Video Production

 

 

 

 

 

This page is NO LONGER ACCURATE!

 

Please visit the most current version of this page:

 

https://docs.google.com/document/d/1e4F4dkh5Zbmb7L-MObIdhLoZDYmnZRQWUVLvYfByxM0/edit

 

 

 

 

 

 

 

 

 

 

 

 

 

 

 

 

 

 

 

 

 

 

Assignment:    Design and Produce 4 Videos

Goals:              Walk away with a DVD of all of your videos

Tools:               Adobe Studio Production including: Premier Pro, After Effects, Encore, Photoshop

References:     http://www.cybercollege.com/tvp_ind.htm

Video Modules: http://www.cybercollege.com/matchindex.htm  (complete all 70 by the end of the 6th 6 weeks.)

Interactive Quizzes: http://www.cybercollege.com/tvp_t.htm (this NOT currently for a grade...for reference only)

Samples:          Student Videos

Resources:      https://edex.adobe.com/ - create an account...it is free and will open a LOT of resources for you. Also https://helpx.adobe.com/photoshop.html?AH_ION=true

Production Roles:  List of jobs you might find on the production of a music video, commercial, or block buster movie.

Grade Period Reviews

 

Quick Links to Sections on this page:

Fall Semester - Video 1 - PhotoStory

Spring Semester - V2, V3, V4

Music in Videos

Preproduction Planning

Instructions and Tips

Premiere Instructions

Premiere Keyboard Shortcuts

Encore - Building and Burning a DVD

DVD Case

Video Terminology

 

 

Fall Semester:

Video Story 1 - Photostory - Video Production Intro Project: Video presentation of photos with a theme.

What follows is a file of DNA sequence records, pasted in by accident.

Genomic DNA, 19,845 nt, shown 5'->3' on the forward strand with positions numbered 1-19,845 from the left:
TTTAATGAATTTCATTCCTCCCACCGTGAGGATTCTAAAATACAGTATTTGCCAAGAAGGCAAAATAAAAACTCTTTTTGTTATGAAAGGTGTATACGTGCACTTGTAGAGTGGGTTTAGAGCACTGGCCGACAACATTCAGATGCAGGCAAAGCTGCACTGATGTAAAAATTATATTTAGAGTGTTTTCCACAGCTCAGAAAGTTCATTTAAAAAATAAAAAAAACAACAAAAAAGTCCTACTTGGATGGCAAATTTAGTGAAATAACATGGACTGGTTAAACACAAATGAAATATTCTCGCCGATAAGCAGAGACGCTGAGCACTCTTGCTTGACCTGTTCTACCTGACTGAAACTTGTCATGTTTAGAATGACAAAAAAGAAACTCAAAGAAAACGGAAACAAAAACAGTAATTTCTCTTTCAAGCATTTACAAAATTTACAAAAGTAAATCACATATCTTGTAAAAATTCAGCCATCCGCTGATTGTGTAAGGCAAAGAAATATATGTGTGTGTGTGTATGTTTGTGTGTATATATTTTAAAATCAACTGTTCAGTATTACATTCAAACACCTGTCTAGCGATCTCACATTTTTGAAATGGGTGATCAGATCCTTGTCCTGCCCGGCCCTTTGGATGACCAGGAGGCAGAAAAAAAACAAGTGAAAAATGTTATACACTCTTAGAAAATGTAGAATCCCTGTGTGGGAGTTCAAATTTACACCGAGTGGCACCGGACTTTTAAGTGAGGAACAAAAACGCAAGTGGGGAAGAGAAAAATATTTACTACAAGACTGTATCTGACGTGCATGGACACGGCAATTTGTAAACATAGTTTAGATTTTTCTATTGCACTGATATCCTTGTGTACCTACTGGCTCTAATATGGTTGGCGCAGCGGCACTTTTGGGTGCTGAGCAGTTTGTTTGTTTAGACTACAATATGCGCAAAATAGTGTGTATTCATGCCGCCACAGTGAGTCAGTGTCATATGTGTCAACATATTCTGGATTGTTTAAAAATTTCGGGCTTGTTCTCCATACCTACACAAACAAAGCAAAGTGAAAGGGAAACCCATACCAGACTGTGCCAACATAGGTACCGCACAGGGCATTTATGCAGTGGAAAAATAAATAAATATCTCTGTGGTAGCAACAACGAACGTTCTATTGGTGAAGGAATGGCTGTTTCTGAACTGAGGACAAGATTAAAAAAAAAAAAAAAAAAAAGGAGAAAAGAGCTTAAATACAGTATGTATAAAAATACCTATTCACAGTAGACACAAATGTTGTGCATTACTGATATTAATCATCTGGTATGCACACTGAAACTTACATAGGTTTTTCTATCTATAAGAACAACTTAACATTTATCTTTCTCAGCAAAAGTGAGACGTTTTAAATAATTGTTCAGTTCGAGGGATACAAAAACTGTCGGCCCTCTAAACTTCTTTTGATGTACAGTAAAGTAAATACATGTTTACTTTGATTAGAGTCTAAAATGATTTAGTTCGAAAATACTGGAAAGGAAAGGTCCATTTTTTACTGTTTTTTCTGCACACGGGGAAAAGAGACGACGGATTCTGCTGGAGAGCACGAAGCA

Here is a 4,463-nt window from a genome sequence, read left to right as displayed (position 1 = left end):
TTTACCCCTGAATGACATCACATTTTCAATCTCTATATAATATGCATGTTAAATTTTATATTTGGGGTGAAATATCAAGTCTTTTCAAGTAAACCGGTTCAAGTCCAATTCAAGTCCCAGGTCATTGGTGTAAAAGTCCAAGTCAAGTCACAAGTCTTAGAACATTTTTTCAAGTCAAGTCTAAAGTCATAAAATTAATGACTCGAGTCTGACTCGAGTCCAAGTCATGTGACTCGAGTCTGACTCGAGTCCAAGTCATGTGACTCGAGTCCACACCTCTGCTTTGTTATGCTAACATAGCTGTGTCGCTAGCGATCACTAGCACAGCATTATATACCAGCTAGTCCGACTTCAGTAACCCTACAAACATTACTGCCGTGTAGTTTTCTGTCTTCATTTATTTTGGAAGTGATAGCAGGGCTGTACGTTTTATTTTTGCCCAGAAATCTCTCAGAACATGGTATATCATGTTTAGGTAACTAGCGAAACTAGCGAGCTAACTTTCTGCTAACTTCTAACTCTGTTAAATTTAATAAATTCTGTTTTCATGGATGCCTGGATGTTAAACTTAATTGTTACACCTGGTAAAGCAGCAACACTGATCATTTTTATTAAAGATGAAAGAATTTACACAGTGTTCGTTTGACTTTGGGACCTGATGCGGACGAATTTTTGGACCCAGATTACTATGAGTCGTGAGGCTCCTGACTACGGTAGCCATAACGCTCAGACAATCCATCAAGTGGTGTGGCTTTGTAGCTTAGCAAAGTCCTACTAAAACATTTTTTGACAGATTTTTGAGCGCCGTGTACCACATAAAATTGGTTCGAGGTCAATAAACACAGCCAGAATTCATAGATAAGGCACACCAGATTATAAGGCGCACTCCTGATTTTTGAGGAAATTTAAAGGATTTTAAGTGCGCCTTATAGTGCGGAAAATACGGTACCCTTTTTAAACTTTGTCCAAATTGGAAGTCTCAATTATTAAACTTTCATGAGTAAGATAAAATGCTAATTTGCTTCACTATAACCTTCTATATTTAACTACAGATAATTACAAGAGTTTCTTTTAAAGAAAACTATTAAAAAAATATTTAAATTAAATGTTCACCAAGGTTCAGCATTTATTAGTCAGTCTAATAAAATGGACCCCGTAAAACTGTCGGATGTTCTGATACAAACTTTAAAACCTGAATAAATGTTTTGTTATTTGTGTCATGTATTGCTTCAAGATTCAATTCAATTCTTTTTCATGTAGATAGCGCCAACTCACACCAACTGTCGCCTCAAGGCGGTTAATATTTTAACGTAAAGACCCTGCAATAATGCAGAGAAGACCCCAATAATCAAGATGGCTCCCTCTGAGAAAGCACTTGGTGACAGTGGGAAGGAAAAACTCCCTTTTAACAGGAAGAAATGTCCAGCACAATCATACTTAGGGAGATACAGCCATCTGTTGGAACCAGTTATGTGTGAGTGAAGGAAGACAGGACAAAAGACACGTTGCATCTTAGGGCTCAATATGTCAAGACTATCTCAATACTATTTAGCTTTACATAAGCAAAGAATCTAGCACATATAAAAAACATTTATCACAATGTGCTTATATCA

Photo 3 & 4 - Video Entries due for in lieu of a daily focus, your additional class requirements include preparing additional videos, etc.

 

It is also important to LOOK at what will be due at the end of the Spring Semester. Although the due dates are not until the end, MOST of the projects should be under way WELL before the 4th 6 weeks. In particular, you will be expect to have several time lapses.

 

 

Spring Semester:

Over the course of the next ~18 weeks, we will be producing 3 additional videos, starting out with simple, "in camera" editing then progressing to using computer based software for composite track editing with audio and/or voice over. We will start first with an individual project, then complete a small group (pairs) and then a large group video (3-6) final individual video. Several of you have DSLR cameras capable of recording video clips, which is great. If not, you will need to check out a camera from me, which uses special DV tapes. In which case, you will need to provide a Digital Video Tape if you wish to keep the raw video footage. All of you will need a blank DVD for your final product. The last couple of weeks of school will consist of making your DVD (including Scene selection and Extras).

 

It is important to note the complexity of trying to tackle a project like this. I expect 110% from each of you. Many aspects of this are as new to me as it is to you, relatively speaking that is. I know video cameras and know time code and video production…but I have not done it on these computers. Point is, there is no time to keep on you to stay working on something productive. Between the video projects, your independent photography research, and an on-line gallery development, and preparing for the ATPI contest, each of you have more than enough to do. Be INTRINSICALLY motivated (you), NOT extrinsically (me). The videos do NOT necessarily correlate to the 6 weeks. You need to start planning and shooting for the 3rd and 4th videos SOONER than the 5th and 6th Focus. Specifically the 4th Video is a series, so you need to start shooting as soon as possible.